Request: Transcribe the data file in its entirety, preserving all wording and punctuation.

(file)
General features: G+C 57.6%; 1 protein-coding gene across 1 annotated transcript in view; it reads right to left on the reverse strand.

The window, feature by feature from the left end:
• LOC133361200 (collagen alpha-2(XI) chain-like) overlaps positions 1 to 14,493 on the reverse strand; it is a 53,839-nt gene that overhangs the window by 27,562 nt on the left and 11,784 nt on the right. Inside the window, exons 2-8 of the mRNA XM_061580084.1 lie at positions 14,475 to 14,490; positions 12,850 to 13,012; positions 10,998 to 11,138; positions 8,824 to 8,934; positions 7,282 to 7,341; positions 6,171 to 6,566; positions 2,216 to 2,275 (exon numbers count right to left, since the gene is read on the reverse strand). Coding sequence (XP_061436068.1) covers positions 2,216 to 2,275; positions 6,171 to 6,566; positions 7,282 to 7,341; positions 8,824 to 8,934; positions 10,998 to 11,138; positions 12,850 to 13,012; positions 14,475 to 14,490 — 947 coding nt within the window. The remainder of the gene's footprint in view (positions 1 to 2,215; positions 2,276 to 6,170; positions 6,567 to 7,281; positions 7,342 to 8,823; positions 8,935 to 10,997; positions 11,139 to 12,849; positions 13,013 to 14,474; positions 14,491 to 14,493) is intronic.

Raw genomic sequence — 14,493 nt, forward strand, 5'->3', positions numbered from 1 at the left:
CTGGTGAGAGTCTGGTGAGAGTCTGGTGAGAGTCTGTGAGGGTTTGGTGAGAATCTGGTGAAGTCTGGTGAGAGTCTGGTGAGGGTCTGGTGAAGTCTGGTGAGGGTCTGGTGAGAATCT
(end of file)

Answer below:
General features: G+C 57.6%; 1 protein-coding gene across 1 annotated transcript in view; it reads right to left on the reverse strand.

The window, feature by feature from the left end:
• LOC133361200 (collagen alpha-2(XI) chain-like) overlaps positions 1 to 14,493 on the reverse strand; it is a 53,839-nt gene that overhangs the window by 27,562 nt on the left and 11,784 nt on the right. Inside the window, exons 2-8 of the mRNA XM_061580084.1 lie at positions 14,475 to 14,490; positions 12,850 to 13,012; positions 10,998 to 11,138; positions 8,824 to 8,934; positions 7,282 to 7,341; positions 6,171 to 6,566; positions 2,216 to 2,275 (exon numbers count right to left, since the gene is read on the reverse strand). Coding sequence (XP_061436068.1) covers positions 2,216 to 2,275; positions 6,171 to 6,566; positions 7,282 to 7,341; positions 8,824 to 8,934; positions 10,998 to 11,138; positions 12,850 to 13,012; positions 14,475 to 14,490 — 947 coding nt within the window. The remainder of the gene's footprint in view (positions 1 to 2,215; positions 2,276 to 6,170; positions 6,567 to 7,281; positions 7,342 to 8,823; positions 8,935 to 10,997; positions 11,139 to 12,849; positions 13,013 to 14,474; positions 14,491 to 14,493) is intronic.

Raw genomic sequence — 14,493 nt, forward strand, 5'->3', positions numbered from 1 at the left:
CTGGTGAGAGTCTGGTGAGAGTCTGGTGAGAGTCTGTGAGGGTTTGGTGAGAATCTGGTGAAGTCTGGTGAGAGTCTGGTGAGGGTCTGGTGAAGTCTGGTGAGGGTCTGGTGAGAATCT